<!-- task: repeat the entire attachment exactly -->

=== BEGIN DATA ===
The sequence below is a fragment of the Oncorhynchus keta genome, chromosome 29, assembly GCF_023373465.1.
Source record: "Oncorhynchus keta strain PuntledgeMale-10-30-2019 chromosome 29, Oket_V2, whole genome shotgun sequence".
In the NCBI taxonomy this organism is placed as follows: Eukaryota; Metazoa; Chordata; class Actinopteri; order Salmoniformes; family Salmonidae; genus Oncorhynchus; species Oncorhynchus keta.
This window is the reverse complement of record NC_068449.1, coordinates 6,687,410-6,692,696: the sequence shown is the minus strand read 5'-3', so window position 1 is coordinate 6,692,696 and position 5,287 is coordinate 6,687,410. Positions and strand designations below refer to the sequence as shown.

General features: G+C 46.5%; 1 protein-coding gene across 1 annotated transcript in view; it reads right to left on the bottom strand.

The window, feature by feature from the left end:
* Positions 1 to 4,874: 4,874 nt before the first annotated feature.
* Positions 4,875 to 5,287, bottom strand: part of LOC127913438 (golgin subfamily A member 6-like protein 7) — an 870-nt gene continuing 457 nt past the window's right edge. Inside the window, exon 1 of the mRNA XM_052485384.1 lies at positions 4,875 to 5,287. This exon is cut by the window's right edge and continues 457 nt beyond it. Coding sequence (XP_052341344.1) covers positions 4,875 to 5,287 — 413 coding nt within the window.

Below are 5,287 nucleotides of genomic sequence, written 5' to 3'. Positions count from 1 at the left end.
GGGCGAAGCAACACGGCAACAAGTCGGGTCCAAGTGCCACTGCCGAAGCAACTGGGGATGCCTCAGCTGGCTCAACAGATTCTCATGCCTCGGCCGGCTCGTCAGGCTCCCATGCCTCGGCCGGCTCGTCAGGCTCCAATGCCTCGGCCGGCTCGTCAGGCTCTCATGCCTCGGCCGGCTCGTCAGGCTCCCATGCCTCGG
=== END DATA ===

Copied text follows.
The sequence below is a fragment of the Oncorhynchus keta genome, chromosome 29, assembly GCF_023373465.1.
Source record: "Oncorhynchus keta strain PuntledgeMale-10-30-2019 chromosome 29, Oket_V2, whole genome shotgun sequence".
In the NCBI taxonomy this organism is placed as follows: Eukaryota; Metazoa; Chordata; class Actinopteri; order Salmoniformes; family Salmonidae; genus Oncorhynchus; species Oncorhynchus keta.
This window is the reverse complement of record NC_068449.1, coordinates 6,687,410-6,692,696: the sequence shown is the minus strand read 5'-3', so window position 1 is coordinate 6,692,696 and position 5,287 is coordinate 6,687,410. Positions and strand designations below refer to the sequence as shown.

General features: G+C 46.5%; 1 protein-coding gene across 1 annotated transcript in view; it reads right to left on the bottom strand.

The window, feature by feature from the left end:
* Positions 1 to 4,874: 4,874 nt before the first annotated feature.
* Positions 4,875 to 5,287, bottom strand: part of LOC127913438 (golgin subfamily A member 6-like protein 7) — an 870-nt gene continuing 457 nt past the window's right edge. Inside the window, exon 1 of the mRNA XM_052485384.1 lies at positions 4,875 to 5,287. This exon is cut by the window's right edge and continues 457 nt beyond it. Coding sequence (XP_052341344.1) covers positions 4,875 to 5,287 — 413 coding nt within the window.

Below are 5,287 nucleotides of genomic sequence, written 5' to 3'. Positions count from 1 at the left end.
GGGCGAAGCAACACGGCAACAAGTCGGGTCCAAGTGCCACTGCCGAAGCAACTGGGGATGCCTCAGCTGGCTCAACAGATTCTCATGCCTCGGCCGGCTCGTCAGGCTCCCATGCCTCGGCCGGCTCGTCAGGCTCCAATGCCTCGGCCGGCTCGTCAGGCTCTCATGCCTCGGCCGGCTCGTCAGGCTCCCATGCCTCGG